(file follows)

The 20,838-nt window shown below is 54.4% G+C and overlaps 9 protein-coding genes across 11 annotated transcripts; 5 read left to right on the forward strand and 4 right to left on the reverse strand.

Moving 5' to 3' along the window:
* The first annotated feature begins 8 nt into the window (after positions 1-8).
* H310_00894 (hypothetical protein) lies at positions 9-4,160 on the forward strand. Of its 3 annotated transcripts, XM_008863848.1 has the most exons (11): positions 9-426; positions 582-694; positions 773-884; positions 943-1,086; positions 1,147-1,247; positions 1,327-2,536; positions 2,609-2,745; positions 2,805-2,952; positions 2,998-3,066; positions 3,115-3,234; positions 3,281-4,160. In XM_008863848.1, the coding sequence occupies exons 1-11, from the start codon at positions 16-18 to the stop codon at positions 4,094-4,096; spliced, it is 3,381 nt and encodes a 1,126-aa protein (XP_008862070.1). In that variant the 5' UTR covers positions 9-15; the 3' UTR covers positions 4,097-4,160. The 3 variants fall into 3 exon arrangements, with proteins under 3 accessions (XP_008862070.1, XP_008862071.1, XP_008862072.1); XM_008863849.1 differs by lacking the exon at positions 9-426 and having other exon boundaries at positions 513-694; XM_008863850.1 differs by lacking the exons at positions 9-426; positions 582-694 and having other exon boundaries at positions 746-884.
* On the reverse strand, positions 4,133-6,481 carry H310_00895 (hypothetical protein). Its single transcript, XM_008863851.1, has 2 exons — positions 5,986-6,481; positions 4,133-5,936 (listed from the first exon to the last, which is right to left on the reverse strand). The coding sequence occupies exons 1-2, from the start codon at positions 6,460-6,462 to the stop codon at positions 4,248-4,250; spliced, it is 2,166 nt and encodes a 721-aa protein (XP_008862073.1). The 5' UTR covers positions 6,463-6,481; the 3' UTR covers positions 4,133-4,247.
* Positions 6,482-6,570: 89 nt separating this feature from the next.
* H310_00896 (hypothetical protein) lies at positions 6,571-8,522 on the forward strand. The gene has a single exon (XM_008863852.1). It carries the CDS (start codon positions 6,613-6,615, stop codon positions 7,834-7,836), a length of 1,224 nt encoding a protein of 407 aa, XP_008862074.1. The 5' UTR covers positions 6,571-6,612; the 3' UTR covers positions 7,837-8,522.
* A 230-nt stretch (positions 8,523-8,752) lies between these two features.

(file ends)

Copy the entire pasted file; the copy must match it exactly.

The 20,838-nt window shown below is 54.4% G+C and overlaps 9 protein-coding genes across 11 annotated transcripts; 5 read left to right on the forward strand and 4 right to left on the reverse strand.

Moving 5' to 3' along the window:
* The first annotated feature begins 8 nt into the window (after positions 1-8).
* H310_00894 (hypothetical protein) lies at positions 9-4,160 on the forward strand. Of its 3 annotated transcripts, XM_008863848.1 has the most exons (11): positions 9-426; positions 582-694; positions 773-884; positions 943-1,086; positions 1,147-1,247; positions 1,327-2,536; positions 2,609-2,745; positions 2,805-2,952; positions 2,998-3,066; positions 3,115-3,234; positions 3,281-4,160. In XM_008863848.1, the coding sequence occupies exons 1-11, from the start codon at positions 16-18 to the stop codon at positions 4,094-4,096; spliced, it is 3,381 nt and encodes a 1,126-aa protein (XP_008862070.1). In that variant the 5' UTR covers positions 9-15; the 3' UTR covers positions 4,097-4,160. The 3 variants fall into 3 exon arrangements, with proteins under 3 accessions (XP_008862070.1, XP_008862071.1, XP_008862072.1); XM_008863849.1 differs by lacking the exon at positions 9-426 and having other exon boundaries at positions 513-694; XM_008863850.1 differs by lacking the exons at positions 9-426; positions 582-694 and having other exon boundaries at positions 746-884.
* On the reverse strand, positions 4,133-6,481 carry H310_00895 (hypothetical protein). Its single transcript, XM_008863851.1, has 2 exons — positions 5,986-6,481; positions 4,133-5,936 (listed from the first exon to the last, which is right to left on the reverse strand). The coding sequence occupies exons 1-2, from the start codon at positions 6,460-6,462 to the stop codon at positions 4,248-4,250; spliced, it is 2,166 nt and encodes a 721-aa protein (XP_008862073.1). The 5' UTR covers positions 6,463-6,481; the 3' UTR covers positions 4,133-4,247.
* Positions 6,482-6,570: 89 nt separating this feature from the next.
* H310_00896 (hypothetical protein) lies at positions 6,571-8,522 on the forward strand. The gene has a single exon (XM_008863852.1). It carries the CDS (start codon positions 6,613-6,615, stop codon positions 7,834-7,836), a length of 1,224 nt encoding a protein of 407 aa, XP_008862074.1. The 5' UTR covers positions 6,571-6,612; the 3' UTR covers positions 7,837-8,522.
* A 230-nt stretch (positions 8,523-8,752) lies between these two features.